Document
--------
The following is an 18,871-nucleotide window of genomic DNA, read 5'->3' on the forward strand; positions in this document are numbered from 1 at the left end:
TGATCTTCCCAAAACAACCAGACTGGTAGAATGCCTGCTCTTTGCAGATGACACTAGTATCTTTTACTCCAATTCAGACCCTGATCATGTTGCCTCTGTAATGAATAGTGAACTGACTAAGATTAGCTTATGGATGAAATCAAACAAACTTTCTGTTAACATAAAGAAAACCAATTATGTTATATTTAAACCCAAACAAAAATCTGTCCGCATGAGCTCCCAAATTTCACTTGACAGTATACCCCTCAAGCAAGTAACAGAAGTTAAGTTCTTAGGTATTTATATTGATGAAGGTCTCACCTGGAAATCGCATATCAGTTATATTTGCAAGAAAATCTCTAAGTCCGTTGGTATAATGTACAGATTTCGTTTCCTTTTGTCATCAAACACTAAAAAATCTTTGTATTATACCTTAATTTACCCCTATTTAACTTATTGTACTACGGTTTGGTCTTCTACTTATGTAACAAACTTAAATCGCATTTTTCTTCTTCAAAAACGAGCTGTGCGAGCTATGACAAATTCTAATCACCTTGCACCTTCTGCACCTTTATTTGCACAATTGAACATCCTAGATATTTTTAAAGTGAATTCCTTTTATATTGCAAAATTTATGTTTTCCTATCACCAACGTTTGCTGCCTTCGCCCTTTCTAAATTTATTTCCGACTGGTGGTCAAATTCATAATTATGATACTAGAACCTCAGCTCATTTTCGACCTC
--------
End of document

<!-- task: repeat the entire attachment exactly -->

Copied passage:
The following is an 18,871-nucleotide window of genomic DNA, read 5'->3' on the forward strand; positions in this document are numbered from 1 at the left end:
TGATCTTCCCAAAACAACCAGACTGGTAGAATGCCTGCTCTTTGCAGATGACACTAGTATCTTTTACTCCAATTCAGACCCTGATCATGTTGCCTCTGTAATGAATAGTGAACTGACTAAGATTAGCTTATGGATGAAATCAAACAAACTTTCTGTTAACATAAAGAAAACCAATTATGTTATATTTAAACCCAAACAAAAATCTGTCCGCATGAGCTCCCAAATTTCACTTGACAGTATACCCCTCAAGCAAGTAACAGAAGTTAAGTTCTTAGGTATTTATATTGATGAAGGTCTCACCTGGAAATCGCATATCAGTTATATTTGCAAGAAAATCTCTAAGTCCGTTGGTATAATGTACAGATTTCGTTTCCTTTTGTCATCAAACACTAAAAAATCTTTGTATTATACCTTAATTTACCCCTATTTAACTTATTGTACTACGGTTTGGTCTTCTACTTATGTAACAAACTTAAATCGCATTTTTCTTCTTCAAAAACGAGCTGTGCGAGCTATGACAAATTCTAATCACCTTGCACCTTCTGCACCTTTATTTGCACAATTGAACATCCTAGATATTTTTAAAGTGAATTCCTTTTATATTGCAAAATTTATGTTTTCCTATCACCAACGTTTGCTGCCTTCGCCCTTTCTAAATTTATTTCCGACTGGTGGTCAAATTCATAATTATGATACTAGAACCTCAGCTCATTTTCGACCTC